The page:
Domaine Clarence Dillon, owner of Chateaux Haut-Brion, La Mission Haut-Brion and Quintus, is to auction over 500 lots of ex-chateau wine from vintages spanning 1891 to 2012.
The sale will take place as part of Sotheby’s Autumn Sale in October 2013, and is expected to fetch an upper estimate of HK$14m (US$1.8m).
Bottles will be offered in various formats, and will include a vertical of Chateau Haut-Brion Blanc from 1993 to 2012.
The last auction held by Domaine Clarence Dillon was in New York in 2004. The location of the new sale reflects the shift of many serious private collectors from the United States to Asia.
The sale will launch the 2014 celebrations marking 80 years since the first visit of American financier Clarence Dillon to Haut-Brion in 1934, before he purchased the property in May 1935.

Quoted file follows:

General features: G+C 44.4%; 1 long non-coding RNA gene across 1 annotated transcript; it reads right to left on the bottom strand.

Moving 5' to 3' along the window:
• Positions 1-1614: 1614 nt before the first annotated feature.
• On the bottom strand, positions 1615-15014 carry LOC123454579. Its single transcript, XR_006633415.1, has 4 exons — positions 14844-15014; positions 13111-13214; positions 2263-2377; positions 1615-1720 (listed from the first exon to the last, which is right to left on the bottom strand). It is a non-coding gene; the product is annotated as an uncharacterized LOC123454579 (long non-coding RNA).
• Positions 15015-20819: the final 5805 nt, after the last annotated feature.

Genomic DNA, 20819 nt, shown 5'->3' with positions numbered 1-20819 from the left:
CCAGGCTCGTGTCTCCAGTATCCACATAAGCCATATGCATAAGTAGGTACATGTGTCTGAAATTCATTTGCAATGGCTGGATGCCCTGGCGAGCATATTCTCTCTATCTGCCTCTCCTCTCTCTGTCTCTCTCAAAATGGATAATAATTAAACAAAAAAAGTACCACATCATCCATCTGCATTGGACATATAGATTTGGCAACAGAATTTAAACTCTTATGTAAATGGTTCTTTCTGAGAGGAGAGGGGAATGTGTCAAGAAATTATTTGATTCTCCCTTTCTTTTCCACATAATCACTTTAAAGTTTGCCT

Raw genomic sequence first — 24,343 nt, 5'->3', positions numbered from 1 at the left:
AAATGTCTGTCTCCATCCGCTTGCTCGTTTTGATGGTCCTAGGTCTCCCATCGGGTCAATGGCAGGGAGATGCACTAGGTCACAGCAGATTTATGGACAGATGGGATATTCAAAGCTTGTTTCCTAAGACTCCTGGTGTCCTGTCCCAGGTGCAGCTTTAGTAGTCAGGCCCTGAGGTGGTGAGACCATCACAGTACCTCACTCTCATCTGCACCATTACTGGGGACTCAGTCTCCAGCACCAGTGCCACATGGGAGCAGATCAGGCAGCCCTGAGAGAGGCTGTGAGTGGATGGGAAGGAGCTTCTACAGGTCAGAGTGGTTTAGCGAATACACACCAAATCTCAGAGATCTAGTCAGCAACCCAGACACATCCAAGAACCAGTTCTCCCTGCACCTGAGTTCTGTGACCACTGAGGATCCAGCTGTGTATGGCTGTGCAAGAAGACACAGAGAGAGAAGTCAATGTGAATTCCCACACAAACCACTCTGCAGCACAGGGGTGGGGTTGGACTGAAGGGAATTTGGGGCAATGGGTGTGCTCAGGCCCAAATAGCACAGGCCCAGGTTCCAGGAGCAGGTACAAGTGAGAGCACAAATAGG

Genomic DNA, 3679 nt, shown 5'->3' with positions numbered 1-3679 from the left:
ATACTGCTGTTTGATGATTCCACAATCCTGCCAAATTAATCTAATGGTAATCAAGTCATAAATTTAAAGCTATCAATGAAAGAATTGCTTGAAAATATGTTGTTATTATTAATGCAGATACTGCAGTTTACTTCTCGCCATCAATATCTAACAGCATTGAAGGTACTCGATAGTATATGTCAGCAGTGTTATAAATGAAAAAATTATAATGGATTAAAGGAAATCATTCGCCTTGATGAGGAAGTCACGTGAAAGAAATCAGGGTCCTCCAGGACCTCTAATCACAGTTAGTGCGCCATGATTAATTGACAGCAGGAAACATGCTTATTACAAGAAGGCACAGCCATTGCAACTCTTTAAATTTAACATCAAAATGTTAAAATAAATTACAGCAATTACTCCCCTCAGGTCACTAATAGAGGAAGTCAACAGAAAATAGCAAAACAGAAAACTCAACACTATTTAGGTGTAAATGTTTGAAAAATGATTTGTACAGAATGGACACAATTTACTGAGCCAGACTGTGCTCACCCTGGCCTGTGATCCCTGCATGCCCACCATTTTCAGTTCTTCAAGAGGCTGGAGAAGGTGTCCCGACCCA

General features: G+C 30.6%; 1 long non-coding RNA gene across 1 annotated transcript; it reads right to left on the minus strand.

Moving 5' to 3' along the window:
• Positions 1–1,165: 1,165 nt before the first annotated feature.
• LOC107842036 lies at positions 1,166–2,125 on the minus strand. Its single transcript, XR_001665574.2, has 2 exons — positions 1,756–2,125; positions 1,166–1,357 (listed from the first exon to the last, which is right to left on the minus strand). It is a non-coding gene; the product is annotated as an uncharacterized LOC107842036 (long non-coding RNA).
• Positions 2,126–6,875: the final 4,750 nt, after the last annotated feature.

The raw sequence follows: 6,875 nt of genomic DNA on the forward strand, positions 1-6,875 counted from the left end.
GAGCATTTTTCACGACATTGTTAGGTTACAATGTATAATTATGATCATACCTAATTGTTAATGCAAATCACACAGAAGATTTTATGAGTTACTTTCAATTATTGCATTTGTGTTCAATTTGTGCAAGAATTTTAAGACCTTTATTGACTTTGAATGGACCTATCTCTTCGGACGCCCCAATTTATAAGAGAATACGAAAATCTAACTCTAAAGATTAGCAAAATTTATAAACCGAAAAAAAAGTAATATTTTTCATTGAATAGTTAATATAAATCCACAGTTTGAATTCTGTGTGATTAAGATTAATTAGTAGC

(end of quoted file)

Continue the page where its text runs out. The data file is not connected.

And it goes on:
Prince Robert of Luxembourg, chairman and CEO of Domaine Clarence Dillon, said, ‘2014 also marks 30 years of my family’s stewardship at La Mission Haut-Brion, as well as the bottling of our first physical vintage of Chateau Quintus.’
As a further event to mark the occasion, the company is launching an ‘Historical Challenge’ to discover the earliest written (and authenticated) mention of Haut-Brion.
To date, the first written mention of the estate was in Charles II’s cellar book dated 1660. It was discovered by Professor Charles Ludington at North Carolina State University, while working on his thesis on the 17th century English wine market.
The competition will run until September 2014. The prize is €37,500 of wine, including two cases of Haut-Brion 1989, one case each of La Mission Haut-Brion 2011 and Haut-Brion 2011, and one case of Quintus 2011.
‘Our estates and wines are true witnesses of history,’ Prince Robert told Decanter.com. ‘Haut-Brion is the cradle of Bordeaux wine, and the birthplace of the New French Claret style of wine that we still enjoy today. We feel privileged to be associated with this extraordinary heritage, and through the historical challenge hope to deepen our knowledge of this monument of a wine.’
Written by Jane Anson in Bordeaux